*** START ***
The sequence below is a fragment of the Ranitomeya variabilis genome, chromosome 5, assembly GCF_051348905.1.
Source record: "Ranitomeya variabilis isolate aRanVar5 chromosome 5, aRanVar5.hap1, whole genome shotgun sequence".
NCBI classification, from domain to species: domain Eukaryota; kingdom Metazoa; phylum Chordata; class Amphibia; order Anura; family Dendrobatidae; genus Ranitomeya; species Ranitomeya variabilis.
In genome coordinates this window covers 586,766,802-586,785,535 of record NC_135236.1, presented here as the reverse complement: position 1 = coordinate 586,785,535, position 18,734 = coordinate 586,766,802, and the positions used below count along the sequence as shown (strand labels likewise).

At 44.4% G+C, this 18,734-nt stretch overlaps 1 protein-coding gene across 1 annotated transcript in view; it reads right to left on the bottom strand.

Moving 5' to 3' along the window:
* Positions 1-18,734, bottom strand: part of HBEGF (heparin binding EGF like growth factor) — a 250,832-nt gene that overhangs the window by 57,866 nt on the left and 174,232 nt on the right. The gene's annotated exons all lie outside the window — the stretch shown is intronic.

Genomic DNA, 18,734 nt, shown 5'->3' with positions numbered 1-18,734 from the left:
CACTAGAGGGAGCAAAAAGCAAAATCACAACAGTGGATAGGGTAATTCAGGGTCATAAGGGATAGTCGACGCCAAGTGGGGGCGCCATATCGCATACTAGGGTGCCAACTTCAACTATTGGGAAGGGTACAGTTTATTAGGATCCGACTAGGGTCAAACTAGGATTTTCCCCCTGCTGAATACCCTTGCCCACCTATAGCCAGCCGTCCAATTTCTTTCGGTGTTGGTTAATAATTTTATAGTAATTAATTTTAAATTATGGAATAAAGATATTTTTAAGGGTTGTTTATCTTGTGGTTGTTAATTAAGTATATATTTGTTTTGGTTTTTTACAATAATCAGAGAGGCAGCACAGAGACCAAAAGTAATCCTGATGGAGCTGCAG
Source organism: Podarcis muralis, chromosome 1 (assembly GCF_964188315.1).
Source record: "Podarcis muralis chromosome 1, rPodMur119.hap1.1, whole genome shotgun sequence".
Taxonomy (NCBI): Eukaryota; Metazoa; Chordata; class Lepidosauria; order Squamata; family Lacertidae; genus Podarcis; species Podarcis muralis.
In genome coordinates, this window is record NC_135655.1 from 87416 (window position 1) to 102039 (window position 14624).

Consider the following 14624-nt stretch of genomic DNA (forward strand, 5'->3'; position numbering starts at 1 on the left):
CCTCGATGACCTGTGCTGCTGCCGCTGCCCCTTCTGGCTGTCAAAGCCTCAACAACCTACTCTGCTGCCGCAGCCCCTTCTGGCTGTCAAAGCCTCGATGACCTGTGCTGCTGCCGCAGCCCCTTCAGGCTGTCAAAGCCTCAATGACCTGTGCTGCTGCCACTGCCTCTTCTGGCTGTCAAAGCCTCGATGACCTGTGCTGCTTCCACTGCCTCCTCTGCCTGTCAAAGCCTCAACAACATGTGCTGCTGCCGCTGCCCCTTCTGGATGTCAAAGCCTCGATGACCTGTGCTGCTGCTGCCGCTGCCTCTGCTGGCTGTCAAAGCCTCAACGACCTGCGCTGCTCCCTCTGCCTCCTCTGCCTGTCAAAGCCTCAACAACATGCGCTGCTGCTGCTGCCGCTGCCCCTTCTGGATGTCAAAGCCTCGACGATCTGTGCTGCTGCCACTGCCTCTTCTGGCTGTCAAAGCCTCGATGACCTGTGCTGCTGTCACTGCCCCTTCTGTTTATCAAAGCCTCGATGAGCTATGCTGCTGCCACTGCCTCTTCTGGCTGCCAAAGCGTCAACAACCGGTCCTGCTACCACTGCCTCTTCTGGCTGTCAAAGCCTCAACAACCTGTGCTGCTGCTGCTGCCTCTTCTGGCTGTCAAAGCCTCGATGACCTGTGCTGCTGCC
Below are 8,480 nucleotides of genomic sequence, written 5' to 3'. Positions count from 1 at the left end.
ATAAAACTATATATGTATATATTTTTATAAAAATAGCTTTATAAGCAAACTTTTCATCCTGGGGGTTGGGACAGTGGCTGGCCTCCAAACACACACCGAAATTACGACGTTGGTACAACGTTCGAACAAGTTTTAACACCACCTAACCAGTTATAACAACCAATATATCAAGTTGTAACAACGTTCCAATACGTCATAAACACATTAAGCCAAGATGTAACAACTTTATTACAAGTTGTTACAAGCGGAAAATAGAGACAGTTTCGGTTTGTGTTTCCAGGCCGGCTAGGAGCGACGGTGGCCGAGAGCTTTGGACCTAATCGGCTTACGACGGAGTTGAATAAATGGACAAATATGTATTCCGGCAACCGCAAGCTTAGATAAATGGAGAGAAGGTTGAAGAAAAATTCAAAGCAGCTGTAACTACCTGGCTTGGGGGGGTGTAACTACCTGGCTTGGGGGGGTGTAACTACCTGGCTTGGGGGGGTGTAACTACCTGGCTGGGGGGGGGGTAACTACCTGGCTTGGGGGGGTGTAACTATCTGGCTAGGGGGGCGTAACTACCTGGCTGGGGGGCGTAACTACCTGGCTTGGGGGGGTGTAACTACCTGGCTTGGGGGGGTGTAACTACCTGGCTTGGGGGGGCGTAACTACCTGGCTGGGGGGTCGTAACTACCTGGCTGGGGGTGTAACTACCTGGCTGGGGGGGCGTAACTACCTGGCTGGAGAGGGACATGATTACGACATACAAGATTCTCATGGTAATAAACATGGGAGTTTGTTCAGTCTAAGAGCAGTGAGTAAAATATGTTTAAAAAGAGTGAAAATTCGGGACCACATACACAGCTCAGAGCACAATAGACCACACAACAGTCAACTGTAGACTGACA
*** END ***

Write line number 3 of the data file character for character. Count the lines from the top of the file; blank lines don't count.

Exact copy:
NCBI classification, from domain to species: domain Eukaryota; kingdom Metazoa; phylum Chordata; class Amphibia; order Anura; family Dendrobatidae; genus Ranitomeya; species Ranitomeya variabilis.